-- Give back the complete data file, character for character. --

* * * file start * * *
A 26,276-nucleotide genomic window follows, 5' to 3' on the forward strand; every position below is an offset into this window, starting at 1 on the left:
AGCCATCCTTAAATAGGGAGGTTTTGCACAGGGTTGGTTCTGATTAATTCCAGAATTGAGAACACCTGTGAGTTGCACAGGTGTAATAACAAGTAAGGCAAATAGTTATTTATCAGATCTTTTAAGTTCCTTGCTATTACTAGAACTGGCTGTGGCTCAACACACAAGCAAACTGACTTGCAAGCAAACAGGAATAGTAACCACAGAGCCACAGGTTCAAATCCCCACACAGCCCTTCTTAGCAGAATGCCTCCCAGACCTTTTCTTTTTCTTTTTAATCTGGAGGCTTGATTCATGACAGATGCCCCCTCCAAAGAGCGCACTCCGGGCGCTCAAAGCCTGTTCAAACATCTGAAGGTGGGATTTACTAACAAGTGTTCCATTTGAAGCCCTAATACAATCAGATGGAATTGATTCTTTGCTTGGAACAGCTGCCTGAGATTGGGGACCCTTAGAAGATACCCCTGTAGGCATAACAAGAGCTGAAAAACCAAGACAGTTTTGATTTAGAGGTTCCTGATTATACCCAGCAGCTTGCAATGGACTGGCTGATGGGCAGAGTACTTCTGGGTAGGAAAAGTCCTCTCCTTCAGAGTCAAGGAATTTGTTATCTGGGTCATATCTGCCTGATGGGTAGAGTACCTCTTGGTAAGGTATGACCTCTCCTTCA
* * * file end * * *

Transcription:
A 26,276-nucleotide genomic window follows, 5' to 3' on the forward strand; every position below is an offset into this window, starting at 1 on the left:
AGCCATCCTTAAATAGGGAGGTTTTGCACAGGGTTGGTTCTGATTAATTCCAGAATTGAGAACACCTGTGAGTTGCACAGGTGTAATAACAAGTAAGGCAAATAGTTATTTATCAGATCTTTTAAGTTCCTTGCTATTACTAGAACTGGCTGTGGCTCAACACACAAGCAAACTGACTTGCAAGCAAACAGGAATAGTAACCACAGAGCCACAGGTTCAAATCCCCACACAGCCCTTCTTAGCAGAATGCCTCCCAGACCTTTTCTTTTTCTTTTTAATCTGGAGGCTTGATTCATGACAGATGCCCCCTCCAAAGAGCGCACTCCGGGCGCTCAAAGCCTGTTCAAACATCTGAAGGTGGGATTTACTAACAAGTGTTCCATTTGAAGCCCTAATACAATCAGATGGAATTGATTCTTTGCTTGGAACAGCTGCCTGAGATTGGGGACCCTTAGAAGATACCCCTGTAGGCATAACAAGAGCTGAAAAACCAAGACAGTTTTGATTTAGAGGTTCCTGATTATACCCAGCAGCTTGCAATGGACTGGCTGATGGGCAGAGTACTTCTGGGTAGGAAAAGTCCTCTCCTTCAGAGTCAAGGAATTTGTTATCTGGGTCATATCTGCCTGATGGGTAGAGTACCTCTTGGTAAGGTATGACCTCTCCTTCA